Here’s what makes this so great. First, who the heck makes their own American cheese? Although my trusty DIY cookbook has a recipe for it, American cheese has, well, a bad rap–and deservedly so. It’s crappy cheese. It’s cheese product. Not real cheese, like a fresh burrata. Still, it’s one of those things that most of us–at least those of us born before 2000 and the food revolution–grew up with. One taste of this “americanized” dashi cheese and you will never look at another Kraft Single the same way again. I don’t know how they make this stuff–certainly it’s using seaweed as part of its definite umami flavor–but it’s freakin’ amazing. And on the burger it was so oozy and melty in your mouthy that it put the melting powers of a Single slice to shame (and let’s face it, there is no better melting cheese than American–it’s made for melting). Schmaltz onions? Well, there can’t be much wrong with onions sautéed in chicken fat, so there you have it. The other thing that makes this burger is the ketchup leather. Whoever came up with the idea to turn ketchup into what would otherwise be a fruit rollup is ingenious. It comes on the burger in a large square slice–as if it were a Ketchup Single. Like a good fruit rollup it gets soft when warm, so that’s a plus because the heat of the meat gives it an even more pliable consistency that adds to the melty quality of the cheese and onions. Plus, no drips! Ingenious!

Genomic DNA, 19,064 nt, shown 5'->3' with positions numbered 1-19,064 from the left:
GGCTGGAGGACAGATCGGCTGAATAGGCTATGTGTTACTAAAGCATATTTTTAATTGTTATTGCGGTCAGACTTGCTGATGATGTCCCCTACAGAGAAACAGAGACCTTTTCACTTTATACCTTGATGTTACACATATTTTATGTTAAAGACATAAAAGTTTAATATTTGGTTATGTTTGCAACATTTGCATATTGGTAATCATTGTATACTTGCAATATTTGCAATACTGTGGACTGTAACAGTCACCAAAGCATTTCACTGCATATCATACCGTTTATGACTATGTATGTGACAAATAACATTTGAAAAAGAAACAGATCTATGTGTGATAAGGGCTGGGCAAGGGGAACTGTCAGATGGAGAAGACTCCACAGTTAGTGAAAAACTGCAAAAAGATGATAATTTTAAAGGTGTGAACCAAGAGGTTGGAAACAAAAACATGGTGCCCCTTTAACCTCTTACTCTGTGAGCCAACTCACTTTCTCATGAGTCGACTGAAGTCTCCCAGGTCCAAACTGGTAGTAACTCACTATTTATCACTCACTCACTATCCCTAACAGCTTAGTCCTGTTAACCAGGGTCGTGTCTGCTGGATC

For the record, I did also have a bit of my brother’s Truffle Burger, which was so out of the this world that I don’t think I could actually have eaten a whole one. One bite was almost enough of a touch of truffle heaven. I think I might have experienced umami overdose if I’d had anymore. Sometimes you can have too much of a good thing that you’ll spoil it if you have more. I think an entire truffle burger would have done that to me. Instead I live with the memory of a perfect bite…
Finally, as if all that weren’t enough and you still have room, do get the crullers. They are like a happy marriage between a Dunkin’ Donuts French Cruller (hey, I lived in Massachusetts for a long time, I have to be partial to Dunkin’!) and a churro. Get them.
Plan Check Kitchen & Bar
1800 Sawtelle Blvd.
Los Angeles, CA 90025
Sandwiches worth going out of your way for…
If you’re in Westwood and want to visit a great cheese shop and get an awesome sandwich, visit The Cheese Box at Wally’s Wines and Spirits. Wally’s is really a wine shop, but next door they have a specialty cheese (and wine accompaniment) shop that not only has great cheese, but makes great sandwiches. Their deli is fairly small but the quality of the meats and cheeses is excellent. Although their sandwich menu is not extensive–there are only nine selections to choose from–they’re damned good and, as might be expected since this is a cheese shop, cheese is often the star of the sandwich. Sandwiches can either be ordered grilled (panini style) or cold.
The grilled sandwiches are toasted on a really nice eggy, sliced brioche, but shaped like Texas Toast – as in the slices are square in shape, not rounded on the top like most sliced bread. This kind of semisweet, and yet somewhat sturdy, bread is perfect for grilled sandwiches because it really toasts well and doesn’t get too soggy after it’s taken off the panini press. This is important because The Cheese Box is primarily a take-out place–they have some outdoor seating in the behind the shop in the parking lot, but unless you want to picnic in the parking lot, you’re likely going to be taking your sandwich to-go, so the fact that the bread can make it home after being wrapped in butcher paper and still be toasty is a plus in my book.